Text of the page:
#1917LIVE: Lenin arrives in Petrograd to join the Russian Revolution
After a perilous journey through hostile Germany and then Sweden, Bolshevik leader Vladimir Lenin finally returns to Russia from exile to give the Revolution new momentum. RT’s #1917LIVE brings you the latest from 100 years ago.
Thousands of workers and soldiers gather at the Finland Station in the capital St. Petersburg (then called Petrograd) late on April 16, 1917, to greet the firebrand revolutionary, who had just returned from more than a decade-long exile in Switzerland.
Having struck a deal with the Germans – Russia’s enemy in the ongoing WWI – Lenin and 31 other fellow Bolsheviks were allowed passage through Germany. This could have easily led to them being arrested by the Provisional Government on suspicion of treason.
But the reception upon their arrival is beyond anything Lenin could have expected – cheering crowds, accompanied by an orchestra playing the revolutionary La Marseillaise, as well as various types of troops standing in line to greet Lenin. The space in front of the Finland Station is lit with searchlights.
As he leaves the station, he boards an armored vehicle and addresses the crowd with a famous speech in which he says the revolutionary Russian proletariat and army kicked off a global socialist revolution – and the whole world is watching.
Comrades! I greet you as the vanguard of international proletarian army. The torch of the Socialist Revolution has been lit! 🔥 #1917LIVE— Vladimir Lenin (@VLenin_1917) April 16, 2017
Lenin missed the start of the 1917 Revolution – the Tsar was already ousted a month earlier. In 1905, he also missed the start of the First Russian Revolution. So it was now or never – he was desperate to return to Russia to join the revolution.
Throughout the whole trip we were expecting immediate arrest on the Russian border. Instead, we’re greeted by thousands of people! #1917LIVE— Vladimir Lenin (@VLenin_1917) April 16, 2017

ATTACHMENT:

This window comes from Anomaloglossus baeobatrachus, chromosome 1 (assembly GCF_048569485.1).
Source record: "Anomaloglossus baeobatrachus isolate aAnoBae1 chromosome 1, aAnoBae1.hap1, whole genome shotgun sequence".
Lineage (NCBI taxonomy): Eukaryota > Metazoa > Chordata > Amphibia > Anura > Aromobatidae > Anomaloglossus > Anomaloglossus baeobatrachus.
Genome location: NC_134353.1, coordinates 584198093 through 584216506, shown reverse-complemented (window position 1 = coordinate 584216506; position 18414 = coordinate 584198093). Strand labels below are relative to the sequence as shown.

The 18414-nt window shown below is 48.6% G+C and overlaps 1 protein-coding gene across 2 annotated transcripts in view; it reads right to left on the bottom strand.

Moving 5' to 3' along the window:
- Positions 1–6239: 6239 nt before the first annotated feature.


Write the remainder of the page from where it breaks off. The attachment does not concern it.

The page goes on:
From his long exile in Europe, Lenin brings radical ideas. He is vehemently anti-war, stating, that Russia should withdraw from WWI and turn this “imperialist” war into a civil war against the exploiter classes.
Right after the group of political emigres crossed the border between Sweden and the Russian Empire, they started talking to the soldiers, spreading their anti-war message.
The Bolsheviks departed from Zurich on April 9 and traveled through belligerent Germany in a “sealed” train car – it was designated an extraterritorial entity and no documents were checked.
They then crossed the Baltic Sea and arrived in neutral Sweden, where they met with local Socialists and other Russian political emigres.
In Stockholm, the only known picture of the group was taken. Here Lenin (with an umbrella) and his fellow Bolsheviks walk through the city accompanied by Swedish Socialists Ture Nerman and Carl Lindhagen.
The risk of being arrested is alarmingly high at the Swedish-Russian border, which back then was in Finland. Allied British officers thoroughly search them at the border, but unable to find anything suspicious, they let them go.
So off they go, and Lenin makes it to revolutionary Petrograd. Months of political struggle are ahead of him, but the idea of turning a bourgeois revolution into a socialist one is to gain massive support and the dictatorship of the proletariat is looming.
RT’s interactive #1917LIVE Twitter project allows you to follow the latest news from revolutionary Russia as they unfold in real time, 100 years ago.